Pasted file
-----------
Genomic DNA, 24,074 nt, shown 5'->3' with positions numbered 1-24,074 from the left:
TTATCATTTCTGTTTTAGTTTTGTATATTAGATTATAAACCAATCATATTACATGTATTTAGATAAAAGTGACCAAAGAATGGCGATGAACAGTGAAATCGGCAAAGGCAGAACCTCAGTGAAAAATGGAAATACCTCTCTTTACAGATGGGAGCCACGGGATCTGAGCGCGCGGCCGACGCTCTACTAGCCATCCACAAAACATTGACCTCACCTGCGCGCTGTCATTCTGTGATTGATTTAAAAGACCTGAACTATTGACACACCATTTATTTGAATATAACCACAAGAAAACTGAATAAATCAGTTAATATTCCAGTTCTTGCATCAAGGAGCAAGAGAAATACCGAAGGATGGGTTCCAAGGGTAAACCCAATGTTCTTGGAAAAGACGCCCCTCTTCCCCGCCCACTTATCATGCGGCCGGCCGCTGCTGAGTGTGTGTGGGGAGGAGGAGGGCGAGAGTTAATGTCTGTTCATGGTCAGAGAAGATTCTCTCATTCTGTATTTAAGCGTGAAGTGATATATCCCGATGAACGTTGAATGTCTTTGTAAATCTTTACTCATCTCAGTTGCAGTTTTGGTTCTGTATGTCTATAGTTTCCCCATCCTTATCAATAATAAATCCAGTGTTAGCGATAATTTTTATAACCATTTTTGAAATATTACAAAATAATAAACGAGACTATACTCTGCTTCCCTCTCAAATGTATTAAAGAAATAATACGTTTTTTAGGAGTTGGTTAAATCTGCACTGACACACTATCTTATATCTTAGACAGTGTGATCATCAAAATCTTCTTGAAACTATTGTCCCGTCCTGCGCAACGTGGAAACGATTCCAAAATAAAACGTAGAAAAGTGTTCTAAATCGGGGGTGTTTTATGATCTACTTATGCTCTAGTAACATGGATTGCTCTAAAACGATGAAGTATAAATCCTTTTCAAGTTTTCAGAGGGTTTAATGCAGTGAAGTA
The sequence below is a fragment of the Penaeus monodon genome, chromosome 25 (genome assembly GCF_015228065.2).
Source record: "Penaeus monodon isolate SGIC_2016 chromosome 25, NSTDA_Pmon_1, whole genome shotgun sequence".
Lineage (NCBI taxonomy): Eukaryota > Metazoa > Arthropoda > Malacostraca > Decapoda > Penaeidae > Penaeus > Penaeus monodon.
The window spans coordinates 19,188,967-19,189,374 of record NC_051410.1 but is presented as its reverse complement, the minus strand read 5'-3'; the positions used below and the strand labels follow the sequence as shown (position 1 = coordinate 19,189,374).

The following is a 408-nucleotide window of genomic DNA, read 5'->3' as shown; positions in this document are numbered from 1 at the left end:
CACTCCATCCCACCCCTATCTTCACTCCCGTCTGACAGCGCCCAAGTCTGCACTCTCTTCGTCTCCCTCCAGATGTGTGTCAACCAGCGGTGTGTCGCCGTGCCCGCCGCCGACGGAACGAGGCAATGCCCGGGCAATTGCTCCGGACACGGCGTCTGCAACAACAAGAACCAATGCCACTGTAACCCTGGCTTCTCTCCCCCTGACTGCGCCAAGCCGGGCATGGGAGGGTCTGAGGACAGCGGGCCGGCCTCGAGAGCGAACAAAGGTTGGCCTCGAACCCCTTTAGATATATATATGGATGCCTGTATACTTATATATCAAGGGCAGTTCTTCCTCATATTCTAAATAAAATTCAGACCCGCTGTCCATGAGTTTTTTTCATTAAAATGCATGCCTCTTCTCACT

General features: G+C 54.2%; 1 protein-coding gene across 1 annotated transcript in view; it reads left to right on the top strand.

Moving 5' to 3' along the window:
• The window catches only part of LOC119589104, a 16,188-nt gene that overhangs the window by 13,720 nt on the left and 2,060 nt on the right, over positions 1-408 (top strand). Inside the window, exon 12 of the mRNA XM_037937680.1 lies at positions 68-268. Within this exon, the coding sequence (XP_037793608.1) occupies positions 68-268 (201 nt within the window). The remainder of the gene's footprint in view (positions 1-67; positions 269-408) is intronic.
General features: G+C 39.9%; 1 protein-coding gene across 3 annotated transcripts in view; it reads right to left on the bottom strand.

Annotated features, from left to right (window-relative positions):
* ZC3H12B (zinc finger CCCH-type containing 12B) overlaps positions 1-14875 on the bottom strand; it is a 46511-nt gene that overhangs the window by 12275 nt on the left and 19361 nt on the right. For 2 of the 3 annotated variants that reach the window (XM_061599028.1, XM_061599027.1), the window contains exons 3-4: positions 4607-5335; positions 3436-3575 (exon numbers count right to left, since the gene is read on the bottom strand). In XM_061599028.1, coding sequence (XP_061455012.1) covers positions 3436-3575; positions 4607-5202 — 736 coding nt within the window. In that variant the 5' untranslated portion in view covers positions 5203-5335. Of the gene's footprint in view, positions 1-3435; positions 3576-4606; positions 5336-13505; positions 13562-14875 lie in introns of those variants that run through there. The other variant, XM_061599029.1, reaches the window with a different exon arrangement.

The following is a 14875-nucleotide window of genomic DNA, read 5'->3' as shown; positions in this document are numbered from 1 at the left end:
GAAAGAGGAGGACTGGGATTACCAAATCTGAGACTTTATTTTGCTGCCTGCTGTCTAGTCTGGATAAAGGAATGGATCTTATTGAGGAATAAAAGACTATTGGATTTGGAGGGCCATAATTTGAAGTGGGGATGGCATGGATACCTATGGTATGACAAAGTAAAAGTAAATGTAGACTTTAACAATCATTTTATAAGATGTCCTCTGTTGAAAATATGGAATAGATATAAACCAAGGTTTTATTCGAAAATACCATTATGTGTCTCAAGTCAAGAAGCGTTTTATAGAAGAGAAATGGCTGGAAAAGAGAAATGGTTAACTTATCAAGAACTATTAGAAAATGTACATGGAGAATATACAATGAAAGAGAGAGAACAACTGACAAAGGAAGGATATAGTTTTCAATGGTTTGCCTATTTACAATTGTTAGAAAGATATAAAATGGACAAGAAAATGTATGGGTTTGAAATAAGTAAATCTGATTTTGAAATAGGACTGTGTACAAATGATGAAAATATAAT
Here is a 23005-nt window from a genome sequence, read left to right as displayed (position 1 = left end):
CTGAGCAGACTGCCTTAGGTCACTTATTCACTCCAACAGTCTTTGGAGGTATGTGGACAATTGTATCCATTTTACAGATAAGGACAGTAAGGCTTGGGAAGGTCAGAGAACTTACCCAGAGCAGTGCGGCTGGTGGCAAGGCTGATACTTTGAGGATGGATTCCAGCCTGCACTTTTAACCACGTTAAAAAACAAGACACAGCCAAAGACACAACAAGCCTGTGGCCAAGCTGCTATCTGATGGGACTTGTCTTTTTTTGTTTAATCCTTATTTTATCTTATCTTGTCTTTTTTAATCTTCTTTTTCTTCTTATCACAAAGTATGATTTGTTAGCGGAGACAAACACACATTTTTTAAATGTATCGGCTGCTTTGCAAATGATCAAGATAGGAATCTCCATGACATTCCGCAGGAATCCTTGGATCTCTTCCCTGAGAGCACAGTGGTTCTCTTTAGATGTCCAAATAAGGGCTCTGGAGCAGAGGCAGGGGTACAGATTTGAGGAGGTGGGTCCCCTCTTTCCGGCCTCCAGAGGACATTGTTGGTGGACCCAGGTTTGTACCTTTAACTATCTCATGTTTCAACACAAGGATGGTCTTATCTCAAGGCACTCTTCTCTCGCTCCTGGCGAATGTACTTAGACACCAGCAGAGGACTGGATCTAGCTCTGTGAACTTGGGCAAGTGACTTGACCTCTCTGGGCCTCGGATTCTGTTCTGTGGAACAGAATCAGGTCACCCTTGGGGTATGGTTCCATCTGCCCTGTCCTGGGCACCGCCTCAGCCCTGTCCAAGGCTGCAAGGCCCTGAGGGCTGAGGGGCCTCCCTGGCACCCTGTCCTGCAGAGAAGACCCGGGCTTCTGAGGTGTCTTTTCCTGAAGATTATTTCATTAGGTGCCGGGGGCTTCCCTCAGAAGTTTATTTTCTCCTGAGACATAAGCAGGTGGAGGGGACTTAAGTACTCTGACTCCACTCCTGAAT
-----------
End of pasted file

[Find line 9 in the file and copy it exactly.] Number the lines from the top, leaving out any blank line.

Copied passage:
General features: G+C 54.2%; 1 protein-coding gene across 1 annotated transcript in view; it reads left to right on the top strand.